How to Make Black Snake or Glow Worms

How to Make Black Snake or Glow Worms

Black snakes, sometimes called glow worms, are small tablets that you light, using a punk or a lighter, that burn to produce long black "snakes" of ash. They produce some smoke (which had a characteristic, probably toxic odor), but no fire or explosion. The original fireworks used to contain salts of a heavy metal (such as mercury), so while they were marketed for kids to play with, they really weren't that much safer than conventional fireworks, just dangerous in a different way. However, there is a safe way to make black snakes. You can heat baking soda (sodium bicarbonate) with sugar (sucrose) to produce carbon dioxide gas that puffs up black carbon ash (see a video).

Black Snake Materials

  • Sand
  • Alcohol or fuel oil (High-proof alcohol or lighter fluid works well for this project)
  • Baking soda
  • Sugar (Powdered sugar or you can grind table sugar in a coffee grinder)

Steps to Make Snakes

  1. Mix 4 parts powdered sugar with 1 part baking soda. (Try 4 teaspoons sugar and 1 teaspoon baking soda)
  2. Make a mound with the sand. Push a depression into the middle of the sand.
  3. Pour the alcohol or other fuel into the sand to wet it.
  4. Pour the sugar and soda mixture into the depression.
  5. Ignite the mound, using a lighter or match.

At first, you'll get a flame and some small scattered blackened balls. Once the reaction gets going, the carbon dioxide will puff up the carbonate into the continuously extruded "snake." You can also make black snakes without sand -- mix baking soda and sugar in a metal mixing bowl, add the fuel and light the mixture. It should work fine. These will have a distinct, familiar smell… of burnt marshmallows. Finally, rest assured that if you use pure ethanol, sugar, and baking soda, there is nothing toxic about this project. One caution: Don't add fuel to the burning snake, since you risk igniting the alcohol stream.

How Black Snakes Work

The sugar and baking soda snake proceeds according to the following chemical reactions, where sodium bicarbonate breaks down into sodium carbonate, water vapor, and carbon dioxide gas while burning the sugar in oxygen produces water vapor and carbon dioxide gas. The snake is carbonate with black carbon particles:

2 NaHCO3 → Na2CO3 + H2O + CO2

C2H5OH + 3 O2 → 2 CO2 + 3 H2O

These instructions were adapted from a tutorial given on Boing Boing which in turn came from a defunct Russian site. The Russian site suggested two additional ways to make chemical snakes:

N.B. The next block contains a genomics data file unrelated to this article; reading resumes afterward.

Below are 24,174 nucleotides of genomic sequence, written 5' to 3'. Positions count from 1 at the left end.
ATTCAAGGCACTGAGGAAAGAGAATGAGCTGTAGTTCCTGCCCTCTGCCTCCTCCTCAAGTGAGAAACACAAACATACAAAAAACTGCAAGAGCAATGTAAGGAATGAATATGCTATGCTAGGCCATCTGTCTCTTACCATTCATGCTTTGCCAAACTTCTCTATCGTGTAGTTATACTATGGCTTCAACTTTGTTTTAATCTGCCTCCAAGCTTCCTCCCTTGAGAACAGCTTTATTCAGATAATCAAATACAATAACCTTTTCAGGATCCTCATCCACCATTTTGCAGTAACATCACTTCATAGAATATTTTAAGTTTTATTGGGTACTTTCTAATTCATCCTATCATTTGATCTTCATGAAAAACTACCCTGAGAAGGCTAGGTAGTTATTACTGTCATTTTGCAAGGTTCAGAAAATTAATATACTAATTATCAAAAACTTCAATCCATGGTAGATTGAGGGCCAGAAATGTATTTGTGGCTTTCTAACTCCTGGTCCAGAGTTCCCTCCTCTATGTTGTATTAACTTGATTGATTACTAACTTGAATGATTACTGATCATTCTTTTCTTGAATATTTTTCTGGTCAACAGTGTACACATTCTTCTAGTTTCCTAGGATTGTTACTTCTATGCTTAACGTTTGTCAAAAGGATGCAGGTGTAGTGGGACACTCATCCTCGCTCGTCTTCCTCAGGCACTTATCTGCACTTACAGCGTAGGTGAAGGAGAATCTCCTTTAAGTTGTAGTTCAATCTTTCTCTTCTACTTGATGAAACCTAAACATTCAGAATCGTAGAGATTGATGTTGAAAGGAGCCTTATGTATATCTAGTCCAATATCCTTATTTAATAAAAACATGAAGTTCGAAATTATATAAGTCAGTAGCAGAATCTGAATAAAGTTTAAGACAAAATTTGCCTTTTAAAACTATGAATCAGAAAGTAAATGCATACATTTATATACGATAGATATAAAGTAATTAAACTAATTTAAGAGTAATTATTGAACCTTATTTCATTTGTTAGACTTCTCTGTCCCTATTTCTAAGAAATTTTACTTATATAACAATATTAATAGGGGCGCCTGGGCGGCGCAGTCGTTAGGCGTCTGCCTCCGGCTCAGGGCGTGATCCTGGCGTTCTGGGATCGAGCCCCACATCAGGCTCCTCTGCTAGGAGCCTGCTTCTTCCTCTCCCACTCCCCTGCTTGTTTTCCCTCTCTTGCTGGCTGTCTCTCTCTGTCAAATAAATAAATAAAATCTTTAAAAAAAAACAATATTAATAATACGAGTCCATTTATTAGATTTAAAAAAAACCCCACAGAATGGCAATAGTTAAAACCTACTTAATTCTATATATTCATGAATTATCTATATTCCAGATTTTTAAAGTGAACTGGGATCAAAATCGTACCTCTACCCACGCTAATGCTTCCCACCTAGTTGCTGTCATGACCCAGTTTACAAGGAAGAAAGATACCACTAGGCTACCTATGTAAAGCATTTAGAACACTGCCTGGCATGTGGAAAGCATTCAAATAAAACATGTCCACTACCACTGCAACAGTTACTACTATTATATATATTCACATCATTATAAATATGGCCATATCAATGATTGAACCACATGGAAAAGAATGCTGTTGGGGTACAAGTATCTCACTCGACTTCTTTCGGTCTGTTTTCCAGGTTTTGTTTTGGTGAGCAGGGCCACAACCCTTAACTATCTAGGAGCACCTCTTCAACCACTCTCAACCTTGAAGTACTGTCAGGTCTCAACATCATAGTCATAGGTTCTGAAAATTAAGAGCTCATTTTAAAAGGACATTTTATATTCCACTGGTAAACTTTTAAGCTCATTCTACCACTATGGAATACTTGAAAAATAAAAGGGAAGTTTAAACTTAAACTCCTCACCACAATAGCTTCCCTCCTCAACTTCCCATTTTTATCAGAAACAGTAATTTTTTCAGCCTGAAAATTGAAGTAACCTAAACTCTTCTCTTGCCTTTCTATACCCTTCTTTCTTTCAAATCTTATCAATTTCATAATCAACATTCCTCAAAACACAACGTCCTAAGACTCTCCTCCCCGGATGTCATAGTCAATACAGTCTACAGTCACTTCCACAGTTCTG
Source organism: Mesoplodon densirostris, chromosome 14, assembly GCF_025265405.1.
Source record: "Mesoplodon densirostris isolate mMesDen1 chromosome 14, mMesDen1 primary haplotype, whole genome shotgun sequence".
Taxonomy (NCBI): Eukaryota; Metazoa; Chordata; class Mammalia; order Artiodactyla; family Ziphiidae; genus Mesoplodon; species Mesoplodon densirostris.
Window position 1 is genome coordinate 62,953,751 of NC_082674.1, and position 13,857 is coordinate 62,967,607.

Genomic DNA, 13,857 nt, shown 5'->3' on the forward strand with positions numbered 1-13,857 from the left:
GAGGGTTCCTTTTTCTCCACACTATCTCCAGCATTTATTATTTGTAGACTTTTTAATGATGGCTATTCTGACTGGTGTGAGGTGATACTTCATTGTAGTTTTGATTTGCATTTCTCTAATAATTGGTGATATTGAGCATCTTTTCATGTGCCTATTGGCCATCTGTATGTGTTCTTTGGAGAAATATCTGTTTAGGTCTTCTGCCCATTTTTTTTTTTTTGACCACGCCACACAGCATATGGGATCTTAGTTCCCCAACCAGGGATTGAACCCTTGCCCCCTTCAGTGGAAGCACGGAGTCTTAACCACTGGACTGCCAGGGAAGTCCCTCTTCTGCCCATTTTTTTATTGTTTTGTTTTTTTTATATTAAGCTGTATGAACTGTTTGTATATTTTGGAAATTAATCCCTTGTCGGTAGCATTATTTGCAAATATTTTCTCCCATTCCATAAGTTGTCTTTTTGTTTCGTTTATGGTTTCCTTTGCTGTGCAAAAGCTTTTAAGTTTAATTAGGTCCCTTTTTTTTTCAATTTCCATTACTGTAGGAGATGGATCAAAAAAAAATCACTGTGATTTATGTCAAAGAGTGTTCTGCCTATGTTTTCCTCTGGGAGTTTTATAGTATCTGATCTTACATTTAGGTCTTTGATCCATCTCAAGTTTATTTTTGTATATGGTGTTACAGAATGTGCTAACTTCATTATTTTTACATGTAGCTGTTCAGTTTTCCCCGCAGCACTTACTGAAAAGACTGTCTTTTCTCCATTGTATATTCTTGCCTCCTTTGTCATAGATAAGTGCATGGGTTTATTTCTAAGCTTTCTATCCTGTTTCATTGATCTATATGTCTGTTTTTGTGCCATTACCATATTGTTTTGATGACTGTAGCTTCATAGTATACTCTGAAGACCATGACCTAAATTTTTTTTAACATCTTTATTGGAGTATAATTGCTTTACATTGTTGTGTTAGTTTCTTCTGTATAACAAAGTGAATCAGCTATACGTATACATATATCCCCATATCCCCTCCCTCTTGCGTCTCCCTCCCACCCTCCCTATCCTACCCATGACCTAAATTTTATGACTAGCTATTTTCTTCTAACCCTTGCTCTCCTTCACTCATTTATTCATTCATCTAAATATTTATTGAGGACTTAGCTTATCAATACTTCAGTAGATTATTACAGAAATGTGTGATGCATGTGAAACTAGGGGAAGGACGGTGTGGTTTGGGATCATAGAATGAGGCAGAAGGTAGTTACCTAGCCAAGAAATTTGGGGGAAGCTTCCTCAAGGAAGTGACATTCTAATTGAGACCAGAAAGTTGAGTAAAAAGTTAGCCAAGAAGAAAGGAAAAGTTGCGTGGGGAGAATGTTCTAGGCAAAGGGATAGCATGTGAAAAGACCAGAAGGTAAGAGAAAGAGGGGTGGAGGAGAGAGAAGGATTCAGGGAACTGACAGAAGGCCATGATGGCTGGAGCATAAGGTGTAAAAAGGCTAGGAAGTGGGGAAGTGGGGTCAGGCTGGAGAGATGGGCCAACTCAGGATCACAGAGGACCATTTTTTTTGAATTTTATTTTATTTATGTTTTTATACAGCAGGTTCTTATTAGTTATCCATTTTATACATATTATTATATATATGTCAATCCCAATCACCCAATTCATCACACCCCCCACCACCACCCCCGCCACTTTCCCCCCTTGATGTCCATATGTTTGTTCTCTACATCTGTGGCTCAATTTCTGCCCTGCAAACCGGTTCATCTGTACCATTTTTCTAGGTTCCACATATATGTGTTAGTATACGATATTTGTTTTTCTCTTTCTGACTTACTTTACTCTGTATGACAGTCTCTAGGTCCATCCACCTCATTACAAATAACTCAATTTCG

Ammonium Nitrate Black Snake

This works the same way as the sugar and baking soda snake, except using ammonium nitrate (niter) instead of sugar. Mix one part ammonium nitrate and one part baking soda. This recipe is more like what you would see in commercial black snake fireworks, which are supposedly composed of soda with nitrated naphthalenes and linseed oil. It's another very safe demonstration, though not safe enough to eat, like sugar and baking soda.

Ammonium Dichromate Green Snake

The green snake is a variation on the ammonium dichromate volcano. The volcano is a cool chemistry demonstration (orange sparks, green ash, smoke), but it's a chemistry-lab-only demonstration (not safe for kids at all) because the chromium compound is toxic. The green soda snakes are made from:

  • Two parts of ammonium nitrate
  • One part of powdered sugar
  • One part of ammonium dichromate

Mix the ingredients, add a small amount of water, and roll the result into a snake shape (using gloves is strongly recommended). Allow the snake to dry (the tutorial suggests using a hairdryer to speed the process). Light one end of the snake. It's worth knowing how to do this demonstration if you have ammonium dichromate and ammonium nitrate on hand, otherwise, let the Russian photos suffice and play with the sugar and baking soda snakes instead. In this case, an orange snake burns to green ash. Another (spectacular) form of black carbon snake results from reacting sugar and sulfuric acid.

Disclaimer: Please be advised that the content provided by our website is for EDUCATIONAL PURPOSES ONLY. Fireworks and the chemicals contained within them are dangerous and should always be handled with care and used with common sense. By using this website you acknowledge that ., its parent About, Inc. (a/k/a Dotdash), and IAC/InterActive Corp. shall have no liability for any damages, injuries, or other legal matters caused by your use of fireworks or the knowledge or application of the information on this website. The providers of this content specifically do not condone using fireworks for disruptive, unsafe, illegal, or destructive purposes. You are responsible for following all applicable laws before using or applying the information provided on this website.